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'Nightlight' lampoons 'Twilight' craze
Strange things happen when a book series sells 70 million copies. Fan sites are built, only to crash with onslaughts of visitors. Movies are made, drawing unruly mobs of screaming fans. Entire towns are invaded by giggling, teenage girls.
Today, just weeks before "New Moon," the second film in Stephenie Meyer's perennially bestselling "Twilight" saga hits theaters, "Nightlight" lands in bookstores. It's a parody written by the Harvard Lampoon, an ever-changing group of Ivy League undergrads who've been skewering populist literature since 1876.
Penned by four Harvard students -- two sophomore women and two senior men -- "Nightlight" is a quick-reading, comedic sendup of the 544-page tome that's grown into a cultural phenomenon. Its 154 pages follow the "Twilight" template but change every detail, from the glossy black cover with a chewed-to-the core apple to the come-hither copy on the back jacket, which reads: "About three things I was absolutely certain. First, Edwart was most likely my soul mate, maybe."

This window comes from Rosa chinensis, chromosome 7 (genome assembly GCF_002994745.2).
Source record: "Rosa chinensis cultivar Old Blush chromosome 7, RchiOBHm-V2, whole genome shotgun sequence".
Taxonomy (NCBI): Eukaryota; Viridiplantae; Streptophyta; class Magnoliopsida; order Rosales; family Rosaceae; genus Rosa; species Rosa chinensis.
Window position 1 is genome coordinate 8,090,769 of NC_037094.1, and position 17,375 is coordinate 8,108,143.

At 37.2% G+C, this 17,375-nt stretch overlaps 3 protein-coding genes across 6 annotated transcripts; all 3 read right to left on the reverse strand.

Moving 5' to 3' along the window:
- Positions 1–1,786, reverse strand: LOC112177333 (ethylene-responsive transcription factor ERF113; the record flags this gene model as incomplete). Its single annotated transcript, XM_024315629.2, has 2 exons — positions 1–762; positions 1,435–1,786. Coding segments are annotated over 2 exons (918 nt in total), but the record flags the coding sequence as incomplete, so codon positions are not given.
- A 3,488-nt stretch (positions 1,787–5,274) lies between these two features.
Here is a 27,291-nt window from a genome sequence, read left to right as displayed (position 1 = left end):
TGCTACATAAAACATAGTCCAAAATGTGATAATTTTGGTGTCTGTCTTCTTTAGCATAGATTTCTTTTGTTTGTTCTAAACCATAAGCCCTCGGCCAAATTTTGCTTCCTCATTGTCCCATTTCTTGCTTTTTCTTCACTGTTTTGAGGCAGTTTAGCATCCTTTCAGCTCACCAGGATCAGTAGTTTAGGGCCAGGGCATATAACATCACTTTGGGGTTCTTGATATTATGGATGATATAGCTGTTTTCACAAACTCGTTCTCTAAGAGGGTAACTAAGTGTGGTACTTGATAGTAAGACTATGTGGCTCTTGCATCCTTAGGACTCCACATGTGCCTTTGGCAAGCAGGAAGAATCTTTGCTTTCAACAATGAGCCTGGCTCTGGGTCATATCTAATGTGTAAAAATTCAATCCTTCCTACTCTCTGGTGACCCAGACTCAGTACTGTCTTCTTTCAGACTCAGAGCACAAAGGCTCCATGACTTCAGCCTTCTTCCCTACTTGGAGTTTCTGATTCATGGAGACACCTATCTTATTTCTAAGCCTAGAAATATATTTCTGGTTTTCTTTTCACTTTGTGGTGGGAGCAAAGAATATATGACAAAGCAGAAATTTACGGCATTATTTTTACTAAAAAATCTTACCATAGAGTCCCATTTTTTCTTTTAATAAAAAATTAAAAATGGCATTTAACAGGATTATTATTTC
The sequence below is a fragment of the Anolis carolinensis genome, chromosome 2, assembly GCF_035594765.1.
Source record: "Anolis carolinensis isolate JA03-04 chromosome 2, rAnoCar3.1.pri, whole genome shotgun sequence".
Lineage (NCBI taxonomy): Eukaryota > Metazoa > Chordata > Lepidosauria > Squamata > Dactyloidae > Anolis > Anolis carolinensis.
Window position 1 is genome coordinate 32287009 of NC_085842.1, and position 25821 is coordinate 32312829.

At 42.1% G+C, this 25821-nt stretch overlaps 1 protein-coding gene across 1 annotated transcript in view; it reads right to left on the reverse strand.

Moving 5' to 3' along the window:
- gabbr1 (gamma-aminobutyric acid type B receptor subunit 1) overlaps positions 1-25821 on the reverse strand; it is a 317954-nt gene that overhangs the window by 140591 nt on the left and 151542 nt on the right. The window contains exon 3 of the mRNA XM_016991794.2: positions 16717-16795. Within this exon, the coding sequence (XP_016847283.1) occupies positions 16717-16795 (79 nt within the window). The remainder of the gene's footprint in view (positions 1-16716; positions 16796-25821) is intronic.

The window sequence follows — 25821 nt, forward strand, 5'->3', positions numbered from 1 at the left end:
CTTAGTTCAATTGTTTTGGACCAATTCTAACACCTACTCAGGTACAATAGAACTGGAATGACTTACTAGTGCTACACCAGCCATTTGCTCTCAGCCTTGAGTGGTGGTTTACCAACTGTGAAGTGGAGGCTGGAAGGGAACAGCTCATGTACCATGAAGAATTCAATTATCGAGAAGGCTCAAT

A computer geek with an awful name and even worse affliction -- nosebleeds -- Edwart Mullen is not a vampire, much as his classmate and wannabe love interest would like to believe. The U-Haul-driving Belle Goose is a recent transplant to the incredibly soggy Oregon town of Switchblade. An epic klutz who regularly knocks over her classmates like bowling pins and believes everyone from the mailman to the IRS agent to the entire male population of Switchblade High is in love with her, Belle is nevertheless "in the deepest love that has ever occurred in the history of the world" with Edwart.
"Looking into his eyes I felt waves of electricity, currents of electrons charging toward me. Was this how it felt to be in love . . . for robots?"
The freckled and redheaded Edwart, she is convinced, is irresistibly attracted to the scent of her blood, which she describes as "grapefruit." And Belle is fatefully drawn to Edwart, whose reckless driving poses an extreme danger should the two become romantically involved.
While hard-core "Twilight" fans may not appreciate Harvard Lampoon humor, anyone who's enjoyed the books but questioned the series' cult status are likely to be highly entertained. Can "New Spoons" be far behind?
-- Susan Carpenter